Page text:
Week-in-Review: Why Not Just Double Those Steel Tariffs?

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Coiled steel for import

The Commerce Department delivered final determinations in the case of Chinese cold-rolled steel this week, and while Commerce upheld the 265% duties initially placed on the imports, the agency also added 256% countervailing subsidy duties, nearly doubling the duties on Chinese cold-rolled.

Two-Month Trial: Metal Buying Outlook

It’s safe to say the gauntlet’s been thrown down when it comes to Chinese steel imports. Doubling up the duties shows that Commerce finally isn’t kidding around and that the reforms passed by Congress last year have teeth.

Freight train with cargo containers passing by

Freight, whether by boat or by train, is being checked and inspected more vigorously by U.S. Customs and Border Protection.

Still, we wondered what effect this would have on U.S. manufacturers. Not only the ones accustomed to lower prices from foreign imports, but also the ones who export their finished goods to China. To paraphrase J.R.R. Tolkien, open trade war is upon you whether you’d risk it or not!

Chinese Response

China’s not taking it with a grain of salt, either. The Ministry of Commerce said on Saturday that it was gearing up for a legal challenge over the steel duties, most likely by opening an arbitration panel in the World Trade Organization.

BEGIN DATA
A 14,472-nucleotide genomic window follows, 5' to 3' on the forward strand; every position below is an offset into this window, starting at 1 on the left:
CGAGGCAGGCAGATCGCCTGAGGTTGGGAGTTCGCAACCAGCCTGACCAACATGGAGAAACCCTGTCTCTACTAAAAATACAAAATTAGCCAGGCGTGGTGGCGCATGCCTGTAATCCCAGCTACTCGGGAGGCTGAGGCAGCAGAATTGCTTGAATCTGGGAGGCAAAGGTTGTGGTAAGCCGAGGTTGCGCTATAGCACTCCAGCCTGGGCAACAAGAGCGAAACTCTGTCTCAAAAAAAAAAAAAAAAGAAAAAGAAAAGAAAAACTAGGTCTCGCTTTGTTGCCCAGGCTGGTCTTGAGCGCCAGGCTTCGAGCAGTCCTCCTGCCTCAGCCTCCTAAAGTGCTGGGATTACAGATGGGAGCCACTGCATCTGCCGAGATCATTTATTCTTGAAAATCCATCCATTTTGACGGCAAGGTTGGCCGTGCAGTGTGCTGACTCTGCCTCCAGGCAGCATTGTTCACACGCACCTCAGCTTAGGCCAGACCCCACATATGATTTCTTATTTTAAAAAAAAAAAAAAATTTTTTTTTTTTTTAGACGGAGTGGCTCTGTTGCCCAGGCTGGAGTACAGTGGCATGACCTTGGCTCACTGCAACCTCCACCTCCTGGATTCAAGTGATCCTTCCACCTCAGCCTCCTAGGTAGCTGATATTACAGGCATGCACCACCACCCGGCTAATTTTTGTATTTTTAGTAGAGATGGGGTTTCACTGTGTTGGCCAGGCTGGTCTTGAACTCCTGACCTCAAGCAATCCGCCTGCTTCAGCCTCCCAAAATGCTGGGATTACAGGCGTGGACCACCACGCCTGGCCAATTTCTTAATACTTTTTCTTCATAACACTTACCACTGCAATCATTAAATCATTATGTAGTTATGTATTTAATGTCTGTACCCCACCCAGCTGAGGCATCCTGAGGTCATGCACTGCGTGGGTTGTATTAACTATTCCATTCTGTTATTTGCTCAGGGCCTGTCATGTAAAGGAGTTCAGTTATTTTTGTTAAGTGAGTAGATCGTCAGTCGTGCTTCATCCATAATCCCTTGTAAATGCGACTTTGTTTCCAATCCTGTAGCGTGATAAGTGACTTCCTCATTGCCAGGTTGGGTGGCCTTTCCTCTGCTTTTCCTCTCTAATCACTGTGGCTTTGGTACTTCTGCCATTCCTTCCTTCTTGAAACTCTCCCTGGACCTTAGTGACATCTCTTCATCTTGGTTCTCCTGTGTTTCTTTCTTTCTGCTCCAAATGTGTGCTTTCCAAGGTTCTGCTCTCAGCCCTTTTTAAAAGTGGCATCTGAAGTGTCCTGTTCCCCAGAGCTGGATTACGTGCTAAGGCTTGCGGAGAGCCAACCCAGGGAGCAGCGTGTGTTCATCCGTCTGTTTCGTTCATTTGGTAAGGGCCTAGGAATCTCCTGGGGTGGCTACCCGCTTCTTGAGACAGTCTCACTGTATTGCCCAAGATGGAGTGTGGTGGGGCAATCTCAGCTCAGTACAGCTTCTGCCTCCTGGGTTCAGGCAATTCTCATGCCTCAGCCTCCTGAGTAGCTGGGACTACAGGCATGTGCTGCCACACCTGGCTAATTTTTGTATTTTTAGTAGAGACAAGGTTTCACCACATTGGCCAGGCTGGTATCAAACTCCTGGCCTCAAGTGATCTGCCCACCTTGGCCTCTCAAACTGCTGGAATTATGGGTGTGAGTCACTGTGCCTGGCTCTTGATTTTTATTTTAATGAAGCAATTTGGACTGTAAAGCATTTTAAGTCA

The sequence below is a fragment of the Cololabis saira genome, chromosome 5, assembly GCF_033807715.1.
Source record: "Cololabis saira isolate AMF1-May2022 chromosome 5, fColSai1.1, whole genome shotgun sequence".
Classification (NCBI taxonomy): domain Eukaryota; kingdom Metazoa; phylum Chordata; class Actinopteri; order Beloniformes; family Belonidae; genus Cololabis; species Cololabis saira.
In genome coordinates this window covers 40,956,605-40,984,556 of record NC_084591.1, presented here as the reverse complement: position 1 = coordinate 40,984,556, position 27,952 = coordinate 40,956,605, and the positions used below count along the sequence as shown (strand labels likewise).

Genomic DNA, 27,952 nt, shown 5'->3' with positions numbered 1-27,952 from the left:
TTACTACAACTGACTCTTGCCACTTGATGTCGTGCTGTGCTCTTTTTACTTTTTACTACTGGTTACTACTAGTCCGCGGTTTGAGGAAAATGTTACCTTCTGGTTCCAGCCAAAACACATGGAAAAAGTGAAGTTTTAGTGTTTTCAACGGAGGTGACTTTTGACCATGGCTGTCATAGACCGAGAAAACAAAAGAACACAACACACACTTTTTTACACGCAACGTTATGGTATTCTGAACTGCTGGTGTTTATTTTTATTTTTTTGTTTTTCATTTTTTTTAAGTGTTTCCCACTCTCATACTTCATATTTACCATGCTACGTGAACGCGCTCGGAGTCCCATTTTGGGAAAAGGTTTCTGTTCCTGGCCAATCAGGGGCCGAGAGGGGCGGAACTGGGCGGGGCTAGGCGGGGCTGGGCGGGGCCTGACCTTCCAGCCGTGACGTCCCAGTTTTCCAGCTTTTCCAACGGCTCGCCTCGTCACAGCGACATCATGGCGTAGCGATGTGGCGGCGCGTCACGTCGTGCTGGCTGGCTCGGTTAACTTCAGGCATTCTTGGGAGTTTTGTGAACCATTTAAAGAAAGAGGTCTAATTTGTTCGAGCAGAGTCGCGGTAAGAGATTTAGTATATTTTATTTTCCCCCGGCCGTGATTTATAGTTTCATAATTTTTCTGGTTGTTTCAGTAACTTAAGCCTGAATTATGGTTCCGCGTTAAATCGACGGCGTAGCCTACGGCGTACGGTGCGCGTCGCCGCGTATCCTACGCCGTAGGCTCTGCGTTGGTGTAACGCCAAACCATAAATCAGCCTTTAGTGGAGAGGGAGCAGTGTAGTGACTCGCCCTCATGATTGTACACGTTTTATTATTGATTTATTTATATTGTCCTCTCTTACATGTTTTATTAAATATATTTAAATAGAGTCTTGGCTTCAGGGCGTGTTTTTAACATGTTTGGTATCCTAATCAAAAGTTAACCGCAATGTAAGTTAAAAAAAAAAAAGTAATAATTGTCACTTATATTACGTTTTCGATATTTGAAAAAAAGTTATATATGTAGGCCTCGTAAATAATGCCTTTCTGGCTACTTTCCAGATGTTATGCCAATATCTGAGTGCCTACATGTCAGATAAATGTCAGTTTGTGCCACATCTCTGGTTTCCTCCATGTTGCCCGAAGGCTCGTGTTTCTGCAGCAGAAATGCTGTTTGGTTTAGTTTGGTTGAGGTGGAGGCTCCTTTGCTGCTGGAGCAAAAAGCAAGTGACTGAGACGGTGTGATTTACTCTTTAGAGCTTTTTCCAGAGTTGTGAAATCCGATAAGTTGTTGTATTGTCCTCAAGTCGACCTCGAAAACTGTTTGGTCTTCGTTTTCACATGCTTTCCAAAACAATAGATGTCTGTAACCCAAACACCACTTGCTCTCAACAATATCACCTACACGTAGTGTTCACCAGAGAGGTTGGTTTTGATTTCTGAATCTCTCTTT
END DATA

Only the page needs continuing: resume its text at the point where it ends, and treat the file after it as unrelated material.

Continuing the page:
The WTO is a better venue for China than Commerce or the U.S. International Trade Commission, which is likely why most Chinese steelmakers did not respond to Commerce’s requests for information in the cold-rolled case. What more might come out at the WTO is anybody’s guess.

“China will encourage and support its steel companies to defend themselves according to law, and China will safeguard the legitimate rights and interests of its steel companies using World Trade Organization rules,” the Ministry said in a statement today, less than 24 hours after Commerce announced further investigations into China’s steel industry.

Two-Month Trial: Metal Buying Outlook

Understandable since there probably aren’t even any Chinese steel mills that can make money exporting goods to the U.S. with 522% tariffs upon entry. My colleague Katie Benchina Olsen reported this week that Customs and Border Protection is getting better at flagging trans-shipments and other tricks to avoid the duties, too.

The trade war is definitely on. Whether it ends quickly is up to the countries and companies involved.

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